In the early 2010’s, Karolina Morys was working as a banker at a large bank in London. The deeper she got into the world of finance, though, the more she noticed a disturbing trend; most traditional banks weren’t out for their customers’ best interests, but for their own.
Together with fellow bankers Stephen Hogg and Paul Riseborough, Morys decided to take action. The three got together and wrote Naked Banking (2017), a scathing indictment of big-banking institutions that calls out their hidden fees, deliberately confusing and misleading paperwork, and poor customer service. The book serves as a guide for customers about the sneaky ways their banks may be mistreating them, as well as offering some guidance about where to turn for better money management.
We talked to Morys about what Naked Banking is and what we can learn from it.
Seed: What made you decide to write this book?
Karolina Morys: We had all been in banking for many years, and we’d seen that banks didn’t really offer interest anymore. Plus, we wrote it from a U.K. perspective, and there had just been a number of scandals. Tons of IP outages that impacted customers, for instance. As product managers, you see the fees and charges that are built to punish customers when they’ve slipped in their behavior. In the end, those will end up costing you more than you ever imagined.
We wondered, why do banks seem to be structurally formed in a way that they don’t seem to be in the interest of consumers? It’s a consumer book; we wanted to educate the public.
Was there anything that surprised you during your research?
I don’t think there was anything that surprised me. As a product manager in banks, a lot of the things we were doing were taking advantage of things we know customers do. For instance, we know people really suffer from spending today rather than saving for tomorrow. People are really bad at estimating their risks in life; that they could lose their job, or have an unexpected medical expense. Product managers structure products to take advantage of that.
So that stuff wasn’t surprising to us, but it was great to see it backed up in research papers and by academics. There’s lots of evidence to support those customer biases, and lots of studies to show that banks really do take advantage.
At Seed, we initially charged our customers an upfront $9-per-month flat fee, but we’ve since dropped it. Can you talk about hidden fees and charges that other, traditional banks impose on their customers without telling them?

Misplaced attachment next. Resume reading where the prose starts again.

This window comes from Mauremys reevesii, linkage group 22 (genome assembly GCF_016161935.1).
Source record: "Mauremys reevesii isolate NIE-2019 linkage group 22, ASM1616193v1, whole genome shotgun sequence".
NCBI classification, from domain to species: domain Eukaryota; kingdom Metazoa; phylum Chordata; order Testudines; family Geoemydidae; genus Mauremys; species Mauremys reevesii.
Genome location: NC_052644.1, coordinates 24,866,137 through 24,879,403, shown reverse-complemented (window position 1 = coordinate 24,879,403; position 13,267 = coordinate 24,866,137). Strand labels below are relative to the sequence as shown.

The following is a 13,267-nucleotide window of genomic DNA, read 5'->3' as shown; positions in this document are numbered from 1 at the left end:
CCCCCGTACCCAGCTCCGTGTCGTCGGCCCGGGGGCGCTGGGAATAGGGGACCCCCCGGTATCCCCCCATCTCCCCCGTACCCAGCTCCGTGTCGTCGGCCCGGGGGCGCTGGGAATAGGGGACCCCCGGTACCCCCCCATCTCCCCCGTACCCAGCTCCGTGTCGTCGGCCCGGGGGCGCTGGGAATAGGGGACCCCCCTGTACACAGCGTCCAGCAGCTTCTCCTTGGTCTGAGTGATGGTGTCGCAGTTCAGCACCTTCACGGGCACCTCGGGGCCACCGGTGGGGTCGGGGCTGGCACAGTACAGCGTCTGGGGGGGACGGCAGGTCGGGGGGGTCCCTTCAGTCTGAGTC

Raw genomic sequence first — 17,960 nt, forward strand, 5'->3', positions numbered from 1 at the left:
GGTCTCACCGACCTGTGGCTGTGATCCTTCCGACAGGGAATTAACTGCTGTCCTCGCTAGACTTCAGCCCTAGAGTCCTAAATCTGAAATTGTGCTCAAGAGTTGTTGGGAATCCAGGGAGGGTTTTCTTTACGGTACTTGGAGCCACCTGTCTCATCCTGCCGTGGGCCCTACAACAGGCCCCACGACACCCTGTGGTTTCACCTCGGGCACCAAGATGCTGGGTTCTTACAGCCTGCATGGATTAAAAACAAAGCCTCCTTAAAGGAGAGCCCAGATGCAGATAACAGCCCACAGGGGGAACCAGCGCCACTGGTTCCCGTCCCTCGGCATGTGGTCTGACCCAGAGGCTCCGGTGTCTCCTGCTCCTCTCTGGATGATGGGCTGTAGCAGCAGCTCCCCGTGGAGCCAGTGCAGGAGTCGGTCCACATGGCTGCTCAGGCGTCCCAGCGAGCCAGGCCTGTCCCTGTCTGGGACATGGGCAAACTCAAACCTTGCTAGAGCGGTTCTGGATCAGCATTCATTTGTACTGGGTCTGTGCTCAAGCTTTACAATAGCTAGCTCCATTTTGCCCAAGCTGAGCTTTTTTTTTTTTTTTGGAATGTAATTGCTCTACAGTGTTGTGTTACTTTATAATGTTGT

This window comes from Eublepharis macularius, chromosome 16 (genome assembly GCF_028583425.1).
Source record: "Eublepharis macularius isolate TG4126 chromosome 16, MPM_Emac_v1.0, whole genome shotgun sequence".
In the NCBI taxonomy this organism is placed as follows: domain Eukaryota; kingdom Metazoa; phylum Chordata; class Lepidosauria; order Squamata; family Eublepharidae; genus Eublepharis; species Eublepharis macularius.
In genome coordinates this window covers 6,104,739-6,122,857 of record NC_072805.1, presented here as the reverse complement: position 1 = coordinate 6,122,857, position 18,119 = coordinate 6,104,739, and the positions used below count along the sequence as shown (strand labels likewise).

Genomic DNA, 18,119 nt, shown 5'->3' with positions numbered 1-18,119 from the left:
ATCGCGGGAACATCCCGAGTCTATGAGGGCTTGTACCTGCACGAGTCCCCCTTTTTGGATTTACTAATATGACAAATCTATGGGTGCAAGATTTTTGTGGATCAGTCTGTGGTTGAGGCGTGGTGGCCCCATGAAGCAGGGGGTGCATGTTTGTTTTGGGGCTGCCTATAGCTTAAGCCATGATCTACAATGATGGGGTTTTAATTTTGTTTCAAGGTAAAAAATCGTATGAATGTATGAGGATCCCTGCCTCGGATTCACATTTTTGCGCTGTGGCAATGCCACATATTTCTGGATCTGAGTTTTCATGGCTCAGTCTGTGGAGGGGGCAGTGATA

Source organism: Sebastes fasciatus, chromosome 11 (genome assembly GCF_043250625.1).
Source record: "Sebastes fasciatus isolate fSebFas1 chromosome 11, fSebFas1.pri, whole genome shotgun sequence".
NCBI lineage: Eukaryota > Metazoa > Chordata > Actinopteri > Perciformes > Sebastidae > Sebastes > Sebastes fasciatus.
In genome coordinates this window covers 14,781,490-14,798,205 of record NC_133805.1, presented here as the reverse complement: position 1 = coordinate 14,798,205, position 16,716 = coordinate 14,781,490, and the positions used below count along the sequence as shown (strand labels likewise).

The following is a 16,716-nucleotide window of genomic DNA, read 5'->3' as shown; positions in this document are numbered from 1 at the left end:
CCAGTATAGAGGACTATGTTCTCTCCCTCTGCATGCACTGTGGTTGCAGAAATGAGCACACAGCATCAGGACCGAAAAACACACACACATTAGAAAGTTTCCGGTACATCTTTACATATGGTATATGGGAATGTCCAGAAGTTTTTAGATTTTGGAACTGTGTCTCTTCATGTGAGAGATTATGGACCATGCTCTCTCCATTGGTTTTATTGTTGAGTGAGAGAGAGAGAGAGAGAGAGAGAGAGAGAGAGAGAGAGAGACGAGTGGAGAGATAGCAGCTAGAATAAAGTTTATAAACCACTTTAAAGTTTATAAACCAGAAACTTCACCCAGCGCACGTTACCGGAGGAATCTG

First, I think it’s brilliant that you guys are doing that. I think it’s much fairer to be upfront about what you are charging customers. You are giving power to the customer to make the decisions.
Many big banks say they don’t charge you, or that they charge a small fee, but it’s often one that has loads of conditions against it. Like, you won’t be charged, but only if you hold this much money in your account, for instance. It’s a bait-and-hook approach. With those banks, the punitive charges are very real. For instance, they’ll charge you a really disparate fee for a certain amount of lending, or as a late-payment charge on a credit card. There are tons of fees that come in on the back end, and no one reads the terms and conditions.
Do you see any change among traditional banks, or is it business as usual?
We do think that fintechs had a really great role to play, and that they were critical in moving the industry forward. They have largely been built with the customer in mind, saying, “What does the customer actually want, and let me build a process for that,” whereas banks are always going the other way. Fintech is doing tons to increase consumer choice and force the banks to improve their process in order to compete. That makes me really optimistic about the future. It is a very, very tough market and it tends towards having a few large players, because to make banking work, generally scale is an advantage. It’s complex, you need good regulatory teams, and it’s just big, big costs.
But I do think we are changing things. We’re taking slow steps towards more information, and we’ve seen a really great increase in good advice in the U.S. market and the U.K. market.
What advice do you have for consumers?
It’s about understanding, understanding, understanding. So go back through your last three months and see what your behavior was, what you spent, whether you borrowed, and know what you’re paying in fees. Then, know what you want to accomplish; as I said, people are really bad at estimating what they’re going to need in the future, so try to be aware of that. Really understand your behavior; be brutal with yourself, and be realistic about how you are going to behave in the future, and find a bank that suits all that.
Banks have a role to play here too. I want to push banks so that with every bill customers get, they know how much they’ve been charged. We know how much we’re charged by water companies, power companies, internet providers — why do we not know how much we are getting charged from our banks?
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